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Sunday, March 19, 2006

The missing me!

(FOR POEM, scroll down)

The missing me has been busy living my alternate ego, my life as a scientist. As much of an aspiring scientist as I am an aspiring poet. I travelled from Atlanta to Maryland and back within a week, driving through Georgia, South and North Carolina, Virginia and Maryland. In fact, my Slovenian friend, who I call an "honorary Indian" was driving us and I was just "driven". Coming out of socialist Yugoslavia, and communist past, Slovenia seems to share a lot of socio-economic problems with India, and talking to him always makes me realize how our seemingly different worlds are not all that different. I am reading Doctor Zhivago by Pasternak these days, and this being (one of the greatest love stories ever told) set in Russia during the revolution, makes me look at Socialism in a partly nostalgic, partly critical fashion. Ideas and ideals, if achieved and perceived correctly, are as good as they are when they first appeal to us. But, as humans, we have potential to bring the worst out of a plethora of great possibilities.

We stopped one night at a small town in North Carolina, with a new found friend. The local pub was full of people who seemed to know each other too well. In fact, there were four or five pubs in that street and three said Members only. A few beers later we killed some time playing table tennis, and watching how African-Americans outsmart their white counterparts on dance floor. Perhaps members only in other pubs and bars was to promote exclusive time with the girls who are with you, and hence must dance with you irrespective of your stiff step and unrhythmatic body.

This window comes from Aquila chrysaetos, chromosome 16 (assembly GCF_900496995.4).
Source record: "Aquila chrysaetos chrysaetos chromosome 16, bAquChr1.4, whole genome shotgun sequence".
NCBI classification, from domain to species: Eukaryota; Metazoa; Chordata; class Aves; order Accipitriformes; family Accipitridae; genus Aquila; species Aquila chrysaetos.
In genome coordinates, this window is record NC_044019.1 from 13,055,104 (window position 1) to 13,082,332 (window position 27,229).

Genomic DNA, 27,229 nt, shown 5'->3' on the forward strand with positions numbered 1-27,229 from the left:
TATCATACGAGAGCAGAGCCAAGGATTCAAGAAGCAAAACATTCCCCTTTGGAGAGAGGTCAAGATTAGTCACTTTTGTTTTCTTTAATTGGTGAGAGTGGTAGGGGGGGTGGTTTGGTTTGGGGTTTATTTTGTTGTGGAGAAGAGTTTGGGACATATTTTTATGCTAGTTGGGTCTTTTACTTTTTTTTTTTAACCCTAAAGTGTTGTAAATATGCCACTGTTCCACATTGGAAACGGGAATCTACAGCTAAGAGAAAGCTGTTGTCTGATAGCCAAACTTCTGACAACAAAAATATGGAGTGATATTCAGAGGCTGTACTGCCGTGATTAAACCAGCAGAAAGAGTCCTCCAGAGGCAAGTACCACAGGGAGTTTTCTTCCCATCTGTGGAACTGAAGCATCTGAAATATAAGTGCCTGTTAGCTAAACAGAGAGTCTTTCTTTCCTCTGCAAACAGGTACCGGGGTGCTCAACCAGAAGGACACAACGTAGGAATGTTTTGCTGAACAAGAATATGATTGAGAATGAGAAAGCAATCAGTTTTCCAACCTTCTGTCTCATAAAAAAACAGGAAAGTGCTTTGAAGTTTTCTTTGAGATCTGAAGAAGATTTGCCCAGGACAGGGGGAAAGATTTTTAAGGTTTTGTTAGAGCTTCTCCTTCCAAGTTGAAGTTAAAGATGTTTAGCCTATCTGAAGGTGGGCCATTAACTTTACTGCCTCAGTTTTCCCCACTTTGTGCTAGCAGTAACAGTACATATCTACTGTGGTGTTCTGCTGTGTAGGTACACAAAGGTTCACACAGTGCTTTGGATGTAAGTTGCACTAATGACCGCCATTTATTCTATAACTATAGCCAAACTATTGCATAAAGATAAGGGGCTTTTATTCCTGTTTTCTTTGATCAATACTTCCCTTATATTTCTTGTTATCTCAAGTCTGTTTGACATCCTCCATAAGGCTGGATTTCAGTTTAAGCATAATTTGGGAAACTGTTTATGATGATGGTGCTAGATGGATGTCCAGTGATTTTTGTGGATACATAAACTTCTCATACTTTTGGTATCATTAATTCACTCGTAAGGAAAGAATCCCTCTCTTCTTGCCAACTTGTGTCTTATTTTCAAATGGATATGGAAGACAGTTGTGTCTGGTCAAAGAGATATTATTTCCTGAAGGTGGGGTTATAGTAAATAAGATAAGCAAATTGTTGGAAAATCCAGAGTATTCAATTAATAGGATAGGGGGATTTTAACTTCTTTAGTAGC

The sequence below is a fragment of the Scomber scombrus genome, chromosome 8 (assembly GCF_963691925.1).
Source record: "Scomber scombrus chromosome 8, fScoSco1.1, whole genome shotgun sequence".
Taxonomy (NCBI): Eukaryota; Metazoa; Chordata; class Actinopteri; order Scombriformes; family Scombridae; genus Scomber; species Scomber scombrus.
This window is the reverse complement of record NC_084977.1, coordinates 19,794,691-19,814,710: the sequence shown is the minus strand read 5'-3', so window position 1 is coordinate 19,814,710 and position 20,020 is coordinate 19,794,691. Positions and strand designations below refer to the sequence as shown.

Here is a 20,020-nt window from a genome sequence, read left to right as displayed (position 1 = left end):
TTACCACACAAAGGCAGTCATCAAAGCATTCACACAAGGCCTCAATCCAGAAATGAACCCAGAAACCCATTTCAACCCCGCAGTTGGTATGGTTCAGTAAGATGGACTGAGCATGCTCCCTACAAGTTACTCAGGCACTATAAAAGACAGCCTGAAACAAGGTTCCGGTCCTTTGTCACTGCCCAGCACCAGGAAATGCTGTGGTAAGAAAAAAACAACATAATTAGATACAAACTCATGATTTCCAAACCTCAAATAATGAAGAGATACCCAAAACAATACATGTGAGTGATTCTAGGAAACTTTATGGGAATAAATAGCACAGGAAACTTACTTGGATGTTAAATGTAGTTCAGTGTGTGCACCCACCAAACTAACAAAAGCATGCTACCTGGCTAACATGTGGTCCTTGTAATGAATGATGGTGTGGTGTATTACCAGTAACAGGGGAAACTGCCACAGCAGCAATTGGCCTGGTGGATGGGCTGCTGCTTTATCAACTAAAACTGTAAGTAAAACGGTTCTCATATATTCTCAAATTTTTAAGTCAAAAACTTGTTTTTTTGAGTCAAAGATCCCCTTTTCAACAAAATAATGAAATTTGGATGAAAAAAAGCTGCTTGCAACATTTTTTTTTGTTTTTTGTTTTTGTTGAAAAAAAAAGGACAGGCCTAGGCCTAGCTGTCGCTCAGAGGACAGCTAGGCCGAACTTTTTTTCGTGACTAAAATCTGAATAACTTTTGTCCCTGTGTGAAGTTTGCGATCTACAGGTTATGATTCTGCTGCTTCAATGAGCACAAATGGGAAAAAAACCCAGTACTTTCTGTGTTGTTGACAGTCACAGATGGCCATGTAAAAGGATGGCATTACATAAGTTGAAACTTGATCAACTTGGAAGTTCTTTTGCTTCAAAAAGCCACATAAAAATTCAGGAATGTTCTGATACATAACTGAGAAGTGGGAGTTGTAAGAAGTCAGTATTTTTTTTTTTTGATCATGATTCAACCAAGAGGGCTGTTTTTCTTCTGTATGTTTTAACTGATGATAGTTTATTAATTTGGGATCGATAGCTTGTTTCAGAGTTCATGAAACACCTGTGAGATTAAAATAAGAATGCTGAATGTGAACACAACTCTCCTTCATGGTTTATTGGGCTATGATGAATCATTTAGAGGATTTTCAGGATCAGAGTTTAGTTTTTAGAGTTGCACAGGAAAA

We were staying at Slovenian friend's house, who besides being a great hostess, was as charming and smart as one can be. There are few people who immediately make impact on you, for you can see how well organized their thoughts, room, research and conversations are. I live my life in a very chaotic way, disorder is what I cannot escape in research, poetry and life, and yet I think there is a beauty on being on this plane of randomness. Perhaps looking at her world from this plane makes it look it more wonderful. I think I will be happiest to find an Indian girl who is like her, but well there is no hurry yet. I must first get divorce from studenthood:)!

Conferences are like marriage parties: the presenter is dressed up like a bride, while all attendees sit and applaud her performance. A few disgruntled aspirants stand at a distance and scoff at the whole exercise. Vows and promises are made, all qualities are presented, quantities are bragged about, and every uncomfortable detail is left for future work. This future work thats based on a white lie is responsible for strife in marriage; for extra work for students who try to repeat the experiments later. I loved the conference, the endless talks that weighed heavier on my eyes than the coffee cups that were unable to provide them the lift to stay up. I loved the conference, for it is quite an ego trip for all us warriors present there as if for a showdown. I feel like a gladiator, though I did not kill any tigers. There is another conference in a week, and I will be out of the loop of reading and writing for another ten days or so. Unless I scribble something as I am doing right now!